Raspberry Pi Temperature Sensor

Like a lot of people who have bought a Raspberry Pi, one of my projects is to create a multi-sensor temperature gauge. In my case, the idea is to semi-automate the greenhouse, measuring the temperature at different points (inside, outside and within the inner greenhouse) to open vents when it gets to the right temperature.

Obviously, to many people this will be “simple” but, not being an experience Python programmer, nor being someone who has built lots of hardware circuits, I’m starting at a pretty novice level.

Anyway, having “borrowed” code from a number of sources, I have developed a multi-threaded piece of code that reads the temperature from 1-Wire Waterproof DS18B20 sensors.

The Raspberry Pi has a (relatively) limited number of GPIO ports and so a significant benefit of using 1-Wire technology is that you only need a single data port for all of the sensors. In practice there are (in my case) three connections to the Raspberry Pi, 3.3v, GND  and the Data Port and the DS18B20 sensors can be connected in parallel all to the same ports on the Raspberry Pi. So, I can run three wires from my Raspberry Pi to a cluster of sensors in the greenhouse (or I can run power to the greenhouse and connect the Raspberry Pi there. (Note that when I get around to adding the greenhouse automation, I’ll probably need power there but then my thought is to use a battery and solar panel but that’s for much later).

So, where have I got to.

Connecting the Sensors to the Raspberry Pi

First I worked it all out with a single sensor.

Connect the sensor to the Pi (best to do it with the power disconnected). The DS18B20 has three wires (red, black and yellow). Red is connected to 3.3v (Pin 1), black to GND (Pin 6) and yellow to GPIO 4 (Pin 7). You also need to connect a pull-up resistor (between 4.7k ohm to 10k ohm) between the 3.3v and GPIO 4.(This stops the data line floating and being less accurate to read).

Identifying the Sensors

The DS18B20 sensors each have a unique identity and I needed to find that identity in order to read the data.

Now you need to update the Pi to read the temperature sensor. to do this you need to add

dtoverlay=w1-gpio

to /boot/config.txt .

(The simplest way is to edit the file using nano) and then reboot the Pi (sudo reboot). The 1-wire system is then enabled and you will be able to see the sensor.

It will exist as a directory 28-xxxx in a directory /sys/bus/w1/devices but to find it you will need to initiate the 1-wire system which you do by typing the following commands at the Pi CLI:

sudo modprobe w1-gpio

sudo modprobe w1-therm

then change to the directory and see what other directories are there:

cd /sys/bus/w1/devices

ls

and the serial number of the device will pop up (28-xxxxxxxxx) and you can read the directory using cat

cd 28-xxxxxxxxx

cat w1_slave

which will produce a stream of output which includes whether the temperature has been successfully read and the temperature in 1000ths degrees C.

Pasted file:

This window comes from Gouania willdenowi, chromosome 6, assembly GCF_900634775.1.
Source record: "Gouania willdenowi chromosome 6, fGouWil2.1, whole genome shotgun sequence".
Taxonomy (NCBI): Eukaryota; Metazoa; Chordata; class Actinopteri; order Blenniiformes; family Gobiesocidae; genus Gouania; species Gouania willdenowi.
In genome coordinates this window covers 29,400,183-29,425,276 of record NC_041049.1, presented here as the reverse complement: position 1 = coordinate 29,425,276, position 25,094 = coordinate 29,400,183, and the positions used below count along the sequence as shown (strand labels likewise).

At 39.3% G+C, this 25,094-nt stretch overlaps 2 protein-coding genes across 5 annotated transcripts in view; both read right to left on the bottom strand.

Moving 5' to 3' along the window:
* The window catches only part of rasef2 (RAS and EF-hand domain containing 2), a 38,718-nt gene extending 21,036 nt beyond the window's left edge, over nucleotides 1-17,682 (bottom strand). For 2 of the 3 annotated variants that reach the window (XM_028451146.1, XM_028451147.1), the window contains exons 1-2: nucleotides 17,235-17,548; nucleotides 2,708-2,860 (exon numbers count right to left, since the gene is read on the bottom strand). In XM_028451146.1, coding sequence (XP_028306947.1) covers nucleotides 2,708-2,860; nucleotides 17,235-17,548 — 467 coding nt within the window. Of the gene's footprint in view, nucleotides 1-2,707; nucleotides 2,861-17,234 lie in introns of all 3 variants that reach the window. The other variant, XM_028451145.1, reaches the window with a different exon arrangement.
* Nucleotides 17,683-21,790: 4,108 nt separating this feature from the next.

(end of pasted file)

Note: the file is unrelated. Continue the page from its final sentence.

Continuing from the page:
I did this with two devices and ended up with two sensors:

28-0316001a0fff and 28-0316001bb5ff

Code to Read, Print and Save the Temperature

Then I wrote the following code:mttemp

A brief explanation of the code:

Lines 1 – 10 import the necessary functions and define the 1-Wire system to the software.

Lines 12 – 29 read the content to the 1-wire file for the device defined and return the temperature in degrees C.

Lines 35 – 61 are the main loop of the program, reading the temperature, printing the sensor’s id, the current time and the temperature it to the screen and saving it to a file defined by the device identifier. The information is only printed and saved if the temperature changes. The file is opened and closed each time the data is written so that in the event of a failure of some sort, the file is probably not corrupt.

Lines 63 and 64 are two calls to the main body of the programme with the device identifier and the frequency with which the temperature is to be read (in this case every second).

I multi-threaded it because it seemed the simplest way to be able to have multiple sensors, obviously I could have just duplicated the code for different sensors but that would have made it more difficult to add sensors. All I have to do with this code is to add more threads with the appropriate device identifier.

I’m running it on a Raspberry Pi B+ so obviously the multi-threading isn’t doing much but it seems to be able to read the temperature about every second. Obviously I could make it run less often by changing the value of sleeptime.

Problems

The basic code seems OK but there are problems:

  1. This code seems to work fine when running under the Python 2 Emulator under the Raspberry Pi but when run from the Command Line using the “python” command, it halts with an error message (undefined exception – or something like that);
  2. There’s no way of halting the programme, I’m not quite sure what the best way to kill it is, obviously I don’t want to have to connect a terminal so I’ll need some exception to stop it running cleanly.

These are things to add.

 

If you have comments, feel free, I’m still learning.

 

PelicanPlants

 

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About PelicanPlants

Growing tomatoes and other vegetables in a greenhouse and at an allotment.
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